The theory behind the BBBBC and much Conservative policy-making has therefore been that only by improving the quality of new development will communities begin to accept and even welcome development.

In 2021 the Conservatives announced the creation of a new Office of Place, led by advocate for traditional urbanism Nicholas Boys Smith , with a mission to help “create beautiful, successful and enduring places that foster a sense of community, local pride and belonging.”

What is Labour saying ?

As in most other policy areas, Labour is not saying much publicly on the placemaking or built environment agenda, presumably wary of providing any hostages to fortune. Those who are sympathetic to the party are willing to give it the benefit of the doubt, believing that plenty of deep thinking has been going on behind the scenes.

Others fear a lack of engagement with construction’s issues. Whatever the reality, there is a notable absence of any key Labour figures with a professional background in construction, or strong personal interest in urbanism and design.

Although there has been strong rhetoric on sustainability, it is not easy to understand how it aligns with the party’s growth agenda and apparent commitment to building extensively on greenbelt and greenfield sites.

Angela Rayner

Angela Rayner

Hints at what a Labour government might mean for the placemaking and community-building agenda did emerge in Keir Starmer’s Labour party conference speech in 2023, when he committed to a new generation of “Labour new towns” on the “grey belt”.

Starmer’s rhetoric on creating new communities could mark a significant departure from current government policy, especially as it seems to be in marked contrast to the Conservative’s hesitancy around pushing through big developments.

As part of Labour’s five missions for government, Starmer promised “shovels in the ground and cranes in the sky” to deliver “more beautiful cities [and] more prosperous towns”, demanding that “a future must be built”.

The Labour leader has described himself as a “yimby”, expressing a desire to “build a new Britain” and “bulldoze” his way through planning system.

In October Starmer pledged to build 1.5 million new homes during a Labour government. But his reasoning was that this would “recapture the dream of homeownership” for first-time buyers.

Offering more hope for those wanting to see a Labour commitment to new affordable homes, Angela Rayner has said: “The next Labour government will deliver the biggest boost to affordable, social and council housing for a generation, and get those social homes built, brick by brick.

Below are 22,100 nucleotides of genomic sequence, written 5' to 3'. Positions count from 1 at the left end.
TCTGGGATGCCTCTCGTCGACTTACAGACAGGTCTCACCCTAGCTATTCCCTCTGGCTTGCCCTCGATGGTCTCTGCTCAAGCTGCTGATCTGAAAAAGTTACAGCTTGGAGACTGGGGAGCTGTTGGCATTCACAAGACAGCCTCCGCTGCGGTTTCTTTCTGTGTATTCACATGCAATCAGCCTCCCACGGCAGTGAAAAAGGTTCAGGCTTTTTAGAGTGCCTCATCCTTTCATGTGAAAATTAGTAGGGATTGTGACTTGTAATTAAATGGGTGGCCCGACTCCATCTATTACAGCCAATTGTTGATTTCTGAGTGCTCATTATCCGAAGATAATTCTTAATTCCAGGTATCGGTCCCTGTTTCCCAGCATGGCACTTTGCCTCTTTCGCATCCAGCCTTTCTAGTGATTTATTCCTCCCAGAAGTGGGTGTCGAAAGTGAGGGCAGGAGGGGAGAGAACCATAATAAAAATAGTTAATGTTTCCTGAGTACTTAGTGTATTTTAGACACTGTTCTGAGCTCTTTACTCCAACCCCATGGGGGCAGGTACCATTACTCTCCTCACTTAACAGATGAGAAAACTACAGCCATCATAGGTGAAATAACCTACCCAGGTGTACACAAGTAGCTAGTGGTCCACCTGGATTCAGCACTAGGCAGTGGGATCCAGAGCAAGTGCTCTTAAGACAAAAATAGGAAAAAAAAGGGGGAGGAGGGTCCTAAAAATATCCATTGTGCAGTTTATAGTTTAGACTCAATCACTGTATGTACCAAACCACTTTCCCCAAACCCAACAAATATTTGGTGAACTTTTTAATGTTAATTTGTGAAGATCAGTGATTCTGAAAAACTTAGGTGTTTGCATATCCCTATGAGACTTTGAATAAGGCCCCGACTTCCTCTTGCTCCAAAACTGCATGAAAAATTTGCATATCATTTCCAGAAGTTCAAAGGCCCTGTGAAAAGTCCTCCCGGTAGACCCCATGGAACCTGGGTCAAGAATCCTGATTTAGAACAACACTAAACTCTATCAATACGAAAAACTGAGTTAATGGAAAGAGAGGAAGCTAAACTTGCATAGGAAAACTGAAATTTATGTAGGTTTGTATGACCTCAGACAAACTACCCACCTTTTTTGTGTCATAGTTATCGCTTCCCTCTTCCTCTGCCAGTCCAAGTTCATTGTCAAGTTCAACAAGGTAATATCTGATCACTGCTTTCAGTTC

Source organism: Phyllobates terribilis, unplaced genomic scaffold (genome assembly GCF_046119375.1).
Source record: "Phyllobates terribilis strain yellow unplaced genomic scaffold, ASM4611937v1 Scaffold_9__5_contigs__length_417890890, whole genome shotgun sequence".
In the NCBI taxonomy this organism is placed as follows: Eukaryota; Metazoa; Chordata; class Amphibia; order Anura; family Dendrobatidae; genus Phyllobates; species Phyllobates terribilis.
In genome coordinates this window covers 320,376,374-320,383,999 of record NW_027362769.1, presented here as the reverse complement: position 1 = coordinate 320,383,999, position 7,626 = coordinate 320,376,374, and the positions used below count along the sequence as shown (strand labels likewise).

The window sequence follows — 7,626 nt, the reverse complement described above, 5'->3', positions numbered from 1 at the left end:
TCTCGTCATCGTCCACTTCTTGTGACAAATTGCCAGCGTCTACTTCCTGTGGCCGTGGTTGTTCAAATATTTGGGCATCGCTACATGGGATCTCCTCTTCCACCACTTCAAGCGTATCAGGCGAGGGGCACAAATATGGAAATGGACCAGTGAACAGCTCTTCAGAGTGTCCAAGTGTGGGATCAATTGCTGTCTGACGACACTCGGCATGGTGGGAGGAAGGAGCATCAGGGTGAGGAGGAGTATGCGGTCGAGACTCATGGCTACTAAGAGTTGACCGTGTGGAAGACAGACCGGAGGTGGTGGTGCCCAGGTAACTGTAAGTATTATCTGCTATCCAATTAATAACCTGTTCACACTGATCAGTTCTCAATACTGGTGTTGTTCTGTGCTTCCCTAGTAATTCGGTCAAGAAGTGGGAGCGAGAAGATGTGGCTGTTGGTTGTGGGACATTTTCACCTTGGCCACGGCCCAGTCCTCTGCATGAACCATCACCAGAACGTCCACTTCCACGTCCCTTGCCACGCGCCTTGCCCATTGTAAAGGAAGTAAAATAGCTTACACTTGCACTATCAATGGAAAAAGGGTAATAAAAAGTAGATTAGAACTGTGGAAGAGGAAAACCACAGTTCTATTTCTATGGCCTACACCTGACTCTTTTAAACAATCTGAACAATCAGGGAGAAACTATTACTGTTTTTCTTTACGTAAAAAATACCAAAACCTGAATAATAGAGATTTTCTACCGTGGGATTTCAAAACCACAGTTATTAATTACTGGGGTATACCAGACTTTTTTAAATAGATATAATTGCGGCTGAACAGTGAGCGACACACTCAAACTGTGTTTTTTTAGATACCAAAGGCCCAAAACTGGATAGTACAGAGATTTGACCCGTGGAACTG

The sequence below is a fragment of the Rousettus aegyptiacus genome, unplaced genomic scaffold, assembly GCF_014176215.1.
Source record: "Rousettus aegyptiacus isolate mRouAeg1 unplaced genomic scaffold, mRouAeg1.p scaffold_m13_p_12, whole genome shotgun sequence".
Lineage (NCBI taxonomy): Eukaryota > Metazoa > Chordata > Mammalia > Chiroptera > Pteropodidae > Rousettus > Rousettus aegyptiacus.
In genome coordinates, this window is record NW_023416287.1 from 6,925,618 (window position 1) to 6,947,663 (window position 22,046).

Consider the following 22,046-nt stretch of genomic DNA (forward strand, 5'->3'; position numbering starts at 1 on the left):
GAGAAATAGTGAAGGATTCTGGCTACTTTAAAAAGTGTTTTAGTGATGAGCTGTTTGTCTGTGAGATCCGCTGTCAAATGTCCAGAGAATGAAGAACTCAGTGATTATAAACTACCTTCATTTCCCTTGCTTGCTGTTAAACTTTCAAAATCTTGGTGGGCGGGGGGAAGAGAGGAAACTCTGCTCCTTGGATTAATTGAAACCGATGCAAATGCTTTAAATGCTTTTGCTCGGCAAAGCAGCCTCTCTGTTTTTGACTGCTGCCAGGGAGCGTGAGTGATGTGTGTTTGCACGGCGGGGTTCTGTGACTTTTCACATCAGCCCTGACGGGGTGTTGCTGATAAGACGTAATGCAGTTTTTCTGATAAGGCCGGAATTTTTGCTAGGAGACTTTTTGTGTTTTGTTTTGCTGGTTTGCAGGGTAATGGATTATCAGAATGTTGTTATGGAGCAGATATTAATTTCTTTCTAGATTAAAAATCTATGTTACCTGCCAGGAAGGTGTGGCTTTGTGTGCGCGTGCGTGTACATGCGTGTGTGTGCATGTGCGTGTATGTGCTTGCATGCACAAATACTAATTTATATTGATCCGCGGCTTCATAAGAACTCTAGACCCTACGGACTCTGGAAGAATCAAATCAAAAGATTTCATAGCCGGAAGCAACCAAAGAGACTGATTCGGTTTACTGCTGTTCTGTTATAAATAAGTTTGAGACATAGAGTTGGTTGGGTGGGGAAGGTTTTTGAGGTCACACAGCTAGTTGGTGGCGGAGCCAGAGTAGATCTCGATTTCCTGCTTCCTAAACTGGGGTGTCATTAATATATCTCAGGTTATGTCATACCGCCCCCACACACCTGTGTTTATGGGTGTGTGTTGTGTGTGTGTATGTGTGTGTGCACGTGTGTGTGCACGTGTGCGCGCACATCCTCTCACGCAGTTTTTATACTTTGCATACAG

“Developers have been let off the hook and for too long allowed to wriggle out of their responsibilities to provide new social and affordable homes. Labour will robustly hold them to account to deliver on their obligations to deliver affordable housing.”

Labour has had little to nothing to say in response to the Conservative’s “beauty” agenda, or indeed on any qualitative or design aspects of the built environment agenda. However Starmer did reveal in a recent radio interview that his personal design preference was for “Georgian-style townhouses”.

What the industry is saying

Jo Wright, managing director at Perkins and Will, says: “It would be great to see the government adopting an approach to whole-life carbon and maybe setting targets on a place basis.”

Election focus 

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As thoughts turn towards the next general election, the UK is facing some serious problems.

Low growth, flatlining productivity, question marks over net zero funding and capability, skills shortages and a worsening housing crisis all amount to a daunting in-tray for the next government.

This year’s general election therefore has very high stakes for the built environment and the economy as a whole. For this reason,

Building is launching its most in-depth election coverage yet, helping the industry to understand the issues in play and helping to amplify construction’s voice so that the government hears it loud and clear.

We kick off this month with a three-parter looking at the state of play across three key topic areas.

Building is investigating the funding gaps facing the next government’s public sector building programmes, looking at the policy options available to the political parties. 

In the coming months our Building Talks podcast will focus on perhaps the hottest political topic: the housing crisis. The podcast will feature interviews with top industry names who side-step soundbites in favour of in-depth discussions.

As the main parties ramp up their policy announcements, we will keep you up to date with their latest pledges on our website through our “policy tracker”.